Crypto-assets could pose even more regulatory riddles


Pratik Bhakta

192 reads

Pratik Bhakta

192 reads

If Sebi regulates them the way it oversees stocks, Indian crypto will lose its fundamental essence of being a decentralised, global digital currency. This could result in crypto trading in isolation, that too at a heavy discount compared to global coins

December 08, 2021


Crypto exchanges are not the only ones waiting for new cryptocurrency legislation. Wealth-tech startups and broking firms are also tracking the moment, buoyed up by reports that the government may classify cryptos as a class of tradable assets and ask Sebi to regulate the sector.

While the bill is set to ban digital currencies as legal tender, it may allow people to buy, sell and hold the so-called crypto-assets under stringent rules. 

This could open up a new, legal playing field. Payments major Paytm and online brokerage platform Zerodha have already indicated an interest in the potential business opportunity.

Investment platforms Groww and Upstox are also likely to join the action. The two startups’ valuations have soared as investors bet on the possibility that they will become India’s Robinhood, the US app that made stock trading easy and cheap for a new generation of investors and is now logging significant crypto-linked revenues.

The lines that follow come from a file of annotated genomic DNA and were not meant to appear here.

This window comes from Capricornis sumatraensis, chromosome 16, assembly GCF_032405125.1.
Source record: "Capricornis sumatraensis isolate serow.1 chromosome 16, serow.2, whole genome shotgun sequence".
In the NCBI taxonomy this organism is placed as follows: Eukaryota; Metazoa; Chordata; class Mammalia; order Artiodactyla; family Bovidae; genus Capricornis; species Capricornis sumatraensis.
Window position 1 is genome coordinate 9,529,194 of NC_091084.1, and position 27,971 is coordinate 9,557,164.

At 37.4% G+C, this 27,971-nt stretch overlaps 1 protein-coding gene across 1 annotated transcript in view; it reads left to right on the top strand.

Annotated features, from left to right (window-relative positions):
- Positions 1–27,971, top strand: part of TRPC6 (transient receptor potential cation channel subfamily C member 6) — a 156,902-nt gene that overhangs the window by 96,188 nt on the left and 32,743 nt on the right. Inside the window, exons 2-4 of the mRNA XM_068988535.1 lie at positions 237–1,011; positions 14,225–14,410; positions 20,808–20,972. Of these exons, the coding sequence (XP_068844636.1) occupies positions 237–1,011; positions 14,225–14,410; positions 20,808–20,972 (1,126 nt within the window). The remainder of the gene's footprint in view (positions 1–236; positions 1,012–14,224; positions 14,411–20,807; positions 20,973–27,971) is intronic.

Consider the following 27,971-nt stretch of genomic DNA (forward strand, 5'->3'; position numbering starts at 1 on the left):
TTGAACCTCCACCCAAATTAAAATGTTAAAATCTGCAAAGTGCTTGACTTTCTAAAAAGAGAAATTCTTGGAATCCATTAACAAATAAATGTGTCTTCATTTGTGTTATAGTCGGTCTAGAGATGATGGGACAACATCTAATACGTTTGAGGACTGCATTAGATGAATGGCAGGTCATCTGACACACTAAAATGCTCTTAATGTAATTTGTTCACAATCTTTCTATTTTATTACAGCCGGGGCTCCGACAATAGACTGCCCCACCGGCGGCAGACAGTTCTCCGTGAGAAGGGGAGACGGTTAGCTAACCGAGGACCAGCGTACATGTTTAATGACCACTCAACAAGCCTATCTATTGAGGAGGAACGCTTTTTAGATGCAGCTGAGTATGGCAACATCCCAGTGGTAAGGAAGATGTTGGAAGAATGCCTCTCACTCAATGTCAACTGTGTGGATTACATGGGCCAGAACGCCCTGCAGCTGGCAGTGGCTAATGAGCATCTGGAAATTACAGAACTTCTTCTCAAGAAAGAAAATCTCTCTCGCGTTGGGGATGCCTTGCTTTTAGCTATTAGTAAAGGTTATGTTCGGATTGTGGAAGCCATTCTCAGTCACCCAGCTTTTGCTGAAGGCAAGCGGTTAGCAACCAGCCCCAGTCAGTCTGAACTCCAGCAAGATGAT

Wealth-tech entrepreneurs told The CapTable they were studying models of US payment firms Venmo and Cash App and UK fintech Revolut, which allow users to buy and sell select cryptocurrencies, and might adopt a similar strategy.

One founder said if he didn’t offer crypto trading, his users would shift to another platform, a sign of the craze in digital currencies. At the same time, crypto startups like CoinSwitch are looking to move into traditional finance as the two worlds are set to merge.

But the thing is: The outcome of this excitement will depend on how the government resolves fundamental conflicts arising from the new measures it has reportedly planned to monitor the crypto space.

To begin with, how will capital markets regulator Sebi, which has strong centralised control over stock trading in the country, manage a technology that by default is decentralised? To understand what a future with parallel crypto and stock trading would look like, The CapTable spoke to several industry experts.

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